Esposito’s work, and particularly his recent important book Bios: Biopolitics and Philosophy, is historically more accurate than Agamben’s in many respects, but his project to read our biopolitical present solely through the lens of the murderous Nazi past (which Esposito considers the culmination of modern biopolitics), and therefore to address contemporary biopower as a projection and a generalization of Nazi biopolitics, or better thanatopolitics, seems utterly misguided[12]. Is really the biology of today neoliberal regimes of governmentality the same as that of the Nazi period, that is a biology of “inevitability,” “destiny,” “essence,” and “degeneration”? Is the biology of today a “biology of ‘depth’,” like in the Nazi time, that “tried to discover the underlying organic laws that lay behind and determined the functioning of closed living systems,” or rather, to say it with Nikolas Rose, a new biological thought-style that operates “in a ‘flattened’ field of open circuits” and sustain a biopolitical discourse where at stake is less “destiny,” and more “risk,” “vulnerability,” “intervention,” and “optimization,” with each of these concepts elaborated at a “molecular level”?[13]

An intellectual historian, I guess, would be surprised to notice how anti-Foucauldian is the style of inquiry of philosophers who today aim to expand on Foucault’s analysis of biopower. As Rabinow and Rose have put it: “when Foucault introduced the term [of biopolitics] in the last of his College de France lectures of 1975–6, Society must be defended (2002), he is precise about the historical phenomena which he is seeking to grasp. He enumerates them: issues of the birth rate, and the beginnings of policies to intervene upon it; issues of morbidity, not so much epidemics but the illnesses that are routinely prevalent in a particular population and sap its strength, requiring interventions in the name of public hygiene and new measures to coordinate medical care; the problems of old age and accidents to be addressed through insurantial mechanisms; the problem of the race and the impact upon it of geographic, climatic and environmental conditions, notably in the town. The concept of biopower is proposed after ten years of collective and individual research on the genealogy of power over life in the eighteenth and nineteenth centuries.”[14]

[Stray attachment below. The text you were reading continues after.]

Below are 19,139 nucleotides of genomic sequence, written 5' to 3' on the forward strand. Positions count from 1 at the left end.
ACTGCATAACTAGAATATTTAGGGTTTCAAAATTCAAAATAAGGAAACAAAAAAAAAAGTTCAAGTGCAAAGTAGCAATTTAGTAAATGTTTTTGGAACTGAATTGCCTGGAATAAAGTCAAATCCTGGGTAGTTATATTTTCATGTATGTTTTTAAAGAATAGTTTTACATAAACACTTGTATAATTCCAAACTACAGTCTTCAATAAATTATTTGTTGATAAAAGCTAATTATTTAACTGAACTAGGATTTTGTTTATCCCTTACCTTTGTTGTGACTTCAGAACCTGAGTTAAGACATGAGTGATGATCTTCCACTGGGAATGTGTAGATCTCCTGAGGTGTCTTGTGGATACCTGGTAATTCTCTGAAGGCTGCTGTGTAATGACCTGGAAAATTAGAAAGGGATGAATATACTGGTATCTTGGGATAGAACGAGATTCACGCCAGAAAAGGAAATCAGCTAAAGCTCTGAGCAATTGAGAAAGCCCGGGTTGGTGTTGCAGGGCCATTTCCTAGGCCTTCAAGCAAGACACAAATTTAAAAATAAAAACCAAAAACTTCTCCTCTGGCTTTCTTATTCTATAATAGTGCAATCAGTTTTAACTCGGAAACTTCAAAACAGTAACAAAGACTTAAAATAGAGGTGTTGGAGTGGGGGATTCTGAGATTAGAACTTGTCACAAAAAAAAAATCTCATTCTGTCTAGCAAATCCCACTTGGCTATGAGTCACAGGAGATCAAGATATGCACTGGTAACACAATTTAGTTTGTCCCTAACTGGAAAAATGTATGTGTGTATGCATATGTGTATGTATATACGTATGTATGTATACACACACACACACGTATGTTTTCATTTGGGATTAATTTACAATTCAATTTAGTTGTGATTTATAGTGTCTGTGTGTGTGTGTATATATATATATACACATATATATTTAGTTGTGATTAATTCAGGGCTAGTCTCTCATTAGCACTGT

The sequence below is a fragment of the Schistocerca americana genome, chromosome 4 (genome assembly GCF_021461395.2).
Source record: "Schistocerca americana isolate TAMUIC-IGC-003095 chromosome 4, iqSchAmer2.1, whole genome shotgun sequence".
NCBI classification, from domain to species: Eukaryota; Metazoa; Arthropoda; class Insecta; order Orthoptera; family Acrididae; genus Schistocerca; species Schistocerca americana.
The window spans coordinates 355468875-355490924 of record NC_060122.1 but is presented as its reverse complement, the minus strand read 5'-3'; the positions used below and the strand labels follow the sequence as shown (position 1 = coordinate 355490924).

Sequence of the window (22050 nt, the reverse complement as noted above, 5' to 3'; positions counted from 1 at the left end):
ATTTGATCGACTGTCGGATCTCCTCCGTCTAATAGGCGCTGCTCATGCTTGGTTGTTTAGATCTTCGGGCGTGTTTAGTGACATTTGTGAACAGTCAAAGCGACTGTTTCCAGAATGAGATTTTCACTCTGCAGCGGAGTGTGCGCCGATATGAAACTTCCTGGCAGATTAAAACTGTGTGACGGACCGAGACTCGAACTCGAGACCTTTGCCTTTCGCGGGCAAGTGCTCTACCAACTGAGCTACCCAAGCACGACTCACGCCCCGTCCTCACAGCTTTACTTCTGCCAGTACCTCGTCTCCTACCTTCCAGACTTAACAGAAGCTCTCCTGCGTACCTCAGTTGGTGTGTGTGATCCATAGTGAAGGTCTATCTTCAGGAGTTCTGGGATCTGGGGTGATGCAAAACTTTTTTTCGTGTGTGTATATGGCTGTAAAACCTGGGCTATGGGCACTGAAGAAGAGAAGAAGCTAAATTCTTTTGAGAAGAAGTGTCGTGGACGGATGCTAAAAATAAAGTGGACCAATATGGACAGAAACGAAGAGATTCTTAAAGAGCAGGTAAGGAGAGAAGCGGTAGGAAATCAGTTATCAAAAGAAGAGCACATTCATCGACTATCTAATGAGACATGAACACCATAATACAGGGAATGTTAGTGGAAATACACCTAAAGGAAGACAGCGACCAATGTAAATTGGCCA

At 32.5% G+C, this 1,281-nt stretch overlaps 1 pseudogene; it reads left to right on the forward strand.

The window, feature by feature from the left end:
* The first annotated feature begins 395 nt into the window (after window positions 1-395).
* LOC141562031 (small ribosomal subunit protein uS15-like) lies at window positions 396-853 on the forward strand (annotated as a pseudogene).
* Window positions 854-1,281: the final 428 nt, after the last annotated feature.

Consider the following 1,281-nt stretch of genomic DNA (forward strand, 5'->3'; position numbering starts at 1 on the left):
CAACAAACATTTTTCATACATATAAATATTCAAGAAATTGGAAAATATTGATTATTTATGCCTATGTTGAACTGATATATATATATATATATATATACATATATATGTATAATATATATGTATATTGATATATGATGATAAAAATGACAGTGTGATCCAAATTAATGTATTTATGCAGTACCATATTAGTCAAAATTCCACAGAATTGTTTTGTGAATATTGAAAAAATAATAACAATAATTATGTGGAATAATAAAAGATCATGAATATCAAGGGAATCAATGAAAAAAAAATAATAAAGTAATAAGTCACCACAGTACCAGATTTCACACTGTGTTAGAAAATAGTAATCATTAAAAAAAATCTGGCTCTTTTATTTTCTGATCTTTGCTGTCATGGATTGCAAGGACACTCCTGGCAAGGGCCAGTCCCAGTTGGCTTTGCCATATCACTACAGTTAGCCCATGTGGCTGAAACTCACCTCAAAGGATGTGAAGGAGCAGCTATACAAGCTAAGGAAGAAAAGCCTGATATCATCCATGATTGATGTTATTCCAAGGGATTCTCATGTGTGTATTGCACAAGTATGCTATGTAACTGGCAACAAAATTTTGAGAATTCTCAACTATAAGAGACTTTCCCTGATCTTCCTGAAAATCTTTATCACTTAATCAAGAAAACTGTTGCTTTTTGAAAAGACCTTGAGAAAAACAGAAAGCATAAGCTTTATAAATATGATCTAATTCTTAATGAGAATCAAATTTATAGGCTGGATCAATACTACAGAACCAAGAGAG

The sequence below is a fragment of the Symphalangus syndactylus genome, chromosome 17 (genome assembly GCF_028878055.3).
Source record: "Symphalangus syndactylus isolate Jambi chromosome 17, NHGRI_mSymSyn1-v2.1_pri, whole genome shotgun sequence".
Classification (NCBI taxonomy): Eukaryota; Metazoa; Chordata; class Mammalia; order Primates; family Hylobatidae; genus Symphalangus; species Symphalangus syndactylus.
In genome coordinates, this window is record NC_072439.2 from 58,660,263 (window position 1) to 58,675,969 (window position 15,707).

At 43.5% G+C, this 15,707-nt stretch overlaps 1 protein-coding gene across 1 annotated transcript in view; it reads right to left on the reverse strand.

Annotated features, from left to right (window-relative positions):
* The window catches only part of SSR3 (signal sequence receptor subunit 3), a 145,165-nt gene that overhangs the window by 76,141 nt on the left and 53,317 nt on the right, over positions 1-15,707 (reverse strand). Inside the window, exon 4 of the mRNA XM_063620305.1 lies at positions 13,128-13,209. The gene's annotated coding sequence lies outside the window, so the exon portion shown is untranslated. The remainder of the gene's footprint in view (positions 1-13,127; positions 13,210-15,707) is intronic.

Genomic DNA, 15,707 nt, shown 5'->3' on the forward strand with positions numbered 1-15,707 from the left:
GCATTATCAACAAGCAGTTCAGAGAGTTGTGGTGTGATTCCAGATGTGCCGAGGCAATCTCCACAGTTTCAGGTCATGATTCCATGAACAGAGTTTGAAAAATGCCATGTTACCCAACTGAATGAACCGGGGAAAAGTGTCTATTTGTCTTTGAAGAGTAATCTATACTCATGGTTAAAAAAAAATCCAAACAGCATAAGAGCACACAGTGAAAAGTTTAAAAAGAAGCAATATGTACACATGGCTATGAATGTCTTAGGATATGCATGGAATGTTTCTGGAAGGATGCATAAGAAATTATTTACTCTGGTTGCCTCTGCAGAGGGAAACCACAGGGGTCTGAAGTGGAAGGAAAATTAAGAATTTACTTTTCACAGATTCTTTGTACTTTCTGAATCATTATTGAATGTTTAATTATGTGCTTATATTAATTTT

One might say that in contemporary philosophical theorizations on biopolitics à la Agamben or à la Esposito there is a detrimental split between Foucault as political thinker, the Foucault who saw Modernity as as the epoch of an immediate reflection of “biological existence . . . in political existence”[15], a Foucault who is taken very seriously (as it should be), and Foucault as historian of the sciences, who addressed Modernity as the threshold of a new epistemic spatialization, where life was first conceived as “a regional and autonomous discourse,” a latter Foucault who is completely overlooked. (By the way the opposite is true for historians of science, who know well the Foucault of The Order of Things but disconnect him from the political implications of his late elaboration on of biopower).